A subject - verb - adverbial sentence consists of a subject See the glossary definition , a copular verb See the glossary definition , and an obligatory adverbial See the glossary definition . The subject is always filled by a noun phrase or a nominal clause. The adverbial is obligatory. The sentence will not be complete, or grammatical, without it. A subject - copula - adverbial sentence could be as simple as the example below:
The subject is a one-word noun phrase. The verb is the commonest copular verb (be) and the adverbial is a prepositional phrase. The adverbial is obligatory; without it the sentence would not make sense except perhaps are a short answer to a question (Which animals are in danger? Koalas are.).
However, noun phrases and adverbials can be long and complex so most SVA structures are much longer, as in some of the examples below (click and drag to stop, start and find the sentence you wish to examine):
You can view an analysis of some of the noun phrases in the above examples in the animations below (click on Subject to view each noun phrase).
In the above example the head of the subject phrase is "carbon dioxide". It is a compound noun and has no modifiers. The adverbial is a double one "there" is an adverbial of place and "for hundreds of years" is a prepositional phrase (one embedded See the glossary definition in another).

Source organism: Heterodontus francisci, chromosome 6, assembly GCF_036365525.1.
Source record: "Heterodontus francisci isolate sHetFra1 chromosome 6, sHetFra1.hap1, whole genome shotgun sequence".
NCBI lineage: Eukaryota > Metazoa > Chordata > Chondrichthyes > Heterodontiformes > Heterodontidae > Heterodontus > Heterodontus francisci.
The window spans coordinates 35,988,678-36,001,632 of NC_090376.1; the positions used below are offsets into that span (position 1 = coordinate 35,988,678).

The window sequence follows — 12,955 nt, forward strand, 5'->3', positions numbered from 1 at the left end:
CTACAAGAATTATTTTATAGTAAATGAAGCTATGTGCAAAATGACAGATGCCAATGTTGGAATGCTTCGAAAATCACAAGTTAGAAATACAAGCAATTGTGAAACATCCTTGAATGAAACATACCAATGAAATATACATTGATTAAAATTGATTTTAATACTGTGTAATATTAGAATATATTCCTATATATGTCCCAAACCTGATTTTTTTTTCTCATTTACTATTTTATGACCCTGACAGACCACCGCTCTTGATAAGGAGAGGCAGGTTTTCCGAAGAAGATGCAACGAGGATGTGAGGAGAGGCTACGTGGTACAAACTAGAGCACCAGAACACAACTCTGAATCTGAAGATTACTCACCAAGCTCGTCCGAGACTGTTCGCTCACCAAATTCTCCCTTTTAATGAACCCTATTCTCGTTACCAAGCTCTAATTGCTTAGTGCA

In the above example the head of the subject phrase is "species" and there is one postmodifier, Rhizanthella gardneri. This is an appositive noun phrase. It is the name of the species (a type of orchid). The adverbial (in Western Australia) is a prepositional phrase, specifying location.
In the above example the head of the subject phrase is "phase" premodified the adjective phrase "most intense" and postmodified by the prepositional phrase "of each event". The adverbial is a noun phrase "half a year". Noun phrases are rare as adverbials but they do occur, mainly as time or date adverbials.
In the above example the head of the subject phrase is "answer" postmodified by the prepositional phrase "to this question". The adverbial is also a prepositional phrase "in how our brains are hardwired to think". This has the preposition "in" and its complement is a nominal See the glossary definition in the form of a wh-clause See the glossary definition "how our brains are hardwired to think".
Most sentences contain one or more optional elements as well as those strictly necessary to form a grammatical construction. Here is a simple example: The first adverbial "In the UK" is not part of the SVA constriction. It is an optional element and the rest of the sentence is an acceptable grammatical structure without it. All the other elements are obligatory.